Repeated tropes and stock images include the representation of veterans as that of a heroic or tragic figure – a victim – or that of a deviant or violent criminal. As Emily Gee (2016) rightly points out the prevalent visual image of the veteran is that of an elderly (white) male paying their respects at Remembrance Sunday. Put the word ‘veteran’ into Google Images and this is the first image that you will see, followed by hundreds like it. Whilst there may be a smirch of truth in these representations they most definitely do not convey the lived material corporeal realities and truths of the majority of contemporary veterans – post Afghanistan and Iraq conflicts.
Jay (2016) an ex-military soldier highlights how ex-military personnel have been detrimentally depicted as ‘mad’, ‘bad’ or ‘sad’ and how such a response acts as a barrier to understanding the ontological transition from life as a soldier, and a trained killer, in the collective and contained world of the military, to that of a disconnected world of the individual, private self. Also for Jay whilst ex-military individuals are due respect for the difficult job that they have undertaken, the heroisation of the commissioners of violence and killing is problematic.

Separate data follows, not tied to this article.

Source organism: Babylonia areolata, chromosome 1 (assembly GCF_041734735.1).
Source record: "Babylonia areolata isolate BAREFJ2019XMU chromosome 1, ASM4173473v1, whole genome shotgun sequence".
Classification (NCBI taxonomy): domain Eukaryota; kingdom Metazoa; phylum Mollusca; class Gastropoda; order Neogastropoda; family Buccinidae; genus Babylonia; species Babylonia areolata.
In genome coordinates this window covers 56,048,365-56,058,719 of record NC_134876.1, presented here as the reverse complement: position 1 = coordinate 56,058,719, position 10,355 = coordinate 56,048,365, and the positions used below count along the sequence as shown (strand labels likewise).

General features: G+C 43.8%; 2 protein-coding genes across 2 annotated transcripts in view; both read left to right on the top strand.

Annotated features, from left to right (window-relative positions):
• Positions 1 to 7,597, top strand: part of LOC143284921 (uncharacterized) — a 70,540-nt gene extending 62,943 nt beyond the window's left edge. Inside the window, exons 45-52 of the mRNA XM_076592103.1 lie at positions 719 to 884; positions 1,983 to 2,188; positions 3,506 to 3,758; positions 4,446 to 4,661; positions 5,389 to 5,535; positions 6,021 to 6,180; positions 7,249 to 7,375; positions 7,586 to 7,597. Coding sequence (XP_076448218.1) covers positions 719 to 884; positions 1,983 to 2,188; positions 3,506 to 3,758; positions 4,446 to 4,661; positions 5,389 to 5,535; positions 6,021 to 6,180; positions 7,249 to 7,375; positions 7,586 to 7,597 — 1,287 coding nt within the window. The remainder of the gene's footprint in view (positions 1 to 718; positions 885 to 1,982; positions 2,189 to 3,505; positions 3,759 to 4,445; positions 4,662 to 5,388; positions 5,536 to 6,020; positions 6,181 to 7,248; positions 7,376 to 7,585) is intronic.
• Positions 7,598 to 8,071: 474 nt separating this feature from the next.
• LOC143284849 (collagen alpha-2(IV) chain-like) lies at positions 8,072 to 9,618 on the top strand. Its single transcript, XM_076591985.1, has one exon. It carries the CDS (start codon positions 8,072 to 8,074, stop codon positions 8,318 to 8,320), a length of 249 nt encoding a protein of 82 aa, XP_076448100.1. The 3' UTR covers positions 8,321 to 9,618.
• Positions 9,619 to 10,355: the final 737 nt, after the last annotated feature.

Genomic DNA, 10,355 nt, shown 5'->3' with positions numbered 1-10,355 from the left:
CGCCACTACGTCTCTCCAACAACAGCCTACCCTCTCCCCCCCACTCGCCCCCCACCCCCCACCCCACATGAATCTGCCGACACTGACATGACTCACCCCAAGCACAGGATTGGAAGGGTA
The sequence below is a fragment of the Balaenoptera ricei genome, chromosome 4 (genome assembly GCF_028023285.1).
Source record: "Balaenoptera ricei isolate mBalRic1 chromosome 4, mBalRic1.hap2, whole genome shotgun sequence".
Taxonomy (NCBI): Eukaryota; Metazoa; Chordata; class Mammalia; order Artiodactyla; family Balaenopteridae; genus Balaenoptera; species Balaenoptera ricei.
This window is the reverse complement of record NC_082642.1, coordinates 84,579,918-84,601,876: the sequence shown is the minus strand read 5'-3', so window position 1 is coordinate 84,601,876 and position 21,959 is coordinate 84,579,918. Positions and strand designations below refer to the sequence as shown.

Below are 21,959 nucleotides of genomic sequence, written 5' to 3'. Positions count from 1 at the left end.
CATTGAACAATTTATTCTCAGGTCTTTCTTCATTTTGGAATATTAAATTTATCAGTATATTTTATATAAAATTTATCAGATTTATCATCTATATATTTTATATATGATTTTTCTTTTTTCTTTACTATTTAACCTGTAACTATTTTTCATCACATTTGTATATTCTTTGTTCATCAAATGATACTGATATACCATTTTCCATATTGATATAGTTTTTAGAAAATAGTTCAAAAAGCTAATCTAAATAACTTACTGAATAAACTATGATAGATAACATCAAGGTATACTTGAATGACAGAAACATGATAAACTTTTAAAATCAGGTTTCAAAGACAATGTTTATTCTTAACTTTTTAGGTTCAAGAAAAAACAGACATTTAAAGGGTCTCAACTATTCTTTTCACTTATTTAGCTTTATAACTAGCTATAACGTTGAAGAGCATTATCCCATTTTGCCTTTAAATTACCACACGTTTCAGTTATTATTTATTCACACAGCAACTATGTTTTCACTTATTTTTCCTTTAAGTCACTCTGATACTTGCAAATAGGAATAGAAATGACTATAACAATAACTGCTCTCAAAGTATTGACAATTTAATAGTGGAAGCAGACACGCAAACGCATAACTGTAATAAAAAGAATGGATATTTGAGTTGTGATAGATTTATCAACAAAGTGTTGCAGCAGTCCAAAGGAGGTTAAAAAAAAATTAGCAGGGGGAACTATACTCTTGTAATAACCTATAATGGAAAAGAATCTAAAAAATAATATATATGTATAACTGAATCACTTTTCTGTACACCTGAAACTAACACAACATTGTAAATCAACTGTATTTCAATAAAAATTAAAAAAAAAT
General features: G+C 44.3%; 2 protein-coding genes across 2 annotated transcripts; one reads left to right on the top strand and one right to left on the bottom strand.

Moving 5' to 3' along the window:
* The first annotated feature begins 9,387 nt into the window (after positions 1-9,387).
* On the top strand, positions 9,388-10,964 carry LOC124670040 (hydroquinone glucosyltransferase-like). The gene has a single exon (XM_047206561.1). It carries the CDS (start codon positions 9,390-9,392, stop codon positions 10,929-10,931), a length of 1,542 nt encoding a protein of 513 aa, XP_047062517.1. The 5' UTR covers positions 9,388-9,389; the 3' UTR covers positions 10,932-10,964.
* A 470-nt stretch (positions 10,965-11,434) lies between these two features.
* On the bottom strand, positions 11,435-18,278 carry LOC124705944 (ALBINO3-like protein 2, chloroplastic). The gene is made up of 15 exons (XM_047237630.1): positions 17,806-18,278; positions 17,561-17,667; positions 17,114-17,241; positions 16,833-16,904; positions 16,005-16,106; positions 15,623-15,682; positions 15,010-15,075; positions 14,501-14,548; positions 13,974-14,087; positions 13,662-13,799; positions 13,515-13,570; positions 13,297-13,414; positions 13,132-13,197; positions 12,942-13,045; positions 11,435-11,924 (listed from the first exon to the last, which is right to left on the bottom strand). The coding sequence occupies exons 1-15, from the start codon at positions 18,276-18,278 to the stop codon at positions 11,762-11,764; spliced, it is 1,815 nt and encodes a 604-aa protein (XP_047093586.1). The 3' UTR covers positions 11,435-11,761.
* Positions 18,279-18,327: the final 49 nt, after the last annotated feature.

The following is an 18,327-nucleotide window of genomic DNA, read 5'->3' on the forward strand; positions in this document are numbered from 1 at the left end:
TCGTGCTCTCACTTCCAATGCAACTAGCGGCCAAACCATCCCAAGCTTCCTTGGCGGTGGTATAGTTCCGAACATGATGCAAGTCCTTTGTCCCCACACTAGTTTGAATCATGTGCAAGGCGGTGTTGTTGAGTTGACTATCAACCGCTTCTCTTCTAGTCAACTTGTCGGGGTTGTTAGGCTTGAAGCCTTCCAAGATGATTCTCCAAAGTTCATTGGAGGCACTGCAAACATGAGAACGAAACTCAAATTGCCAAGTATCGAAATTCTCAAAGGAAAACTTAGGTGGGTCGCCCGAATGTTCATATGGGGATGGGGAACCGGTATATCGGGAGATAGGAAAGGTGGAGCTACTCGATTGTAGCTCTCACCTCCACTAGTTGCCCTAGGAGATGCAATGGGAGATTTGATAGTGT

For Hannah Wilkinson (2016) the dominant media representation of veterans as veterans, and as victims or offenders is problematic. This is because it invisiblises and silences an unidentifiable group of ex-military personnel who do not identify as veteran and who may also be experiencing a lack of civilian identity. Ontologically located somewhere in between a military identity and a civic identity such veterans exclude themselves from networks and support aimed at veterans.
Wilkinson innovatively uses the visual in the form of photographs to access these dearticulated and unheard voices. Via the visual her participants are able to articulate the trauma of war and military service. In so doing they are able to shed light on the victimisation they have endured as an endemic part of war and conflict. Wilkinson explores the experiences of ex-military personnel through the theoretical or conceptual lens of ‘combat capital’ – a term coined by her. In doing so she demonstrates how academic research and theorisation together with the voices of returning soldiers and speaking on their behalf can enable a more sophisticated way of understanding ex-military personnel.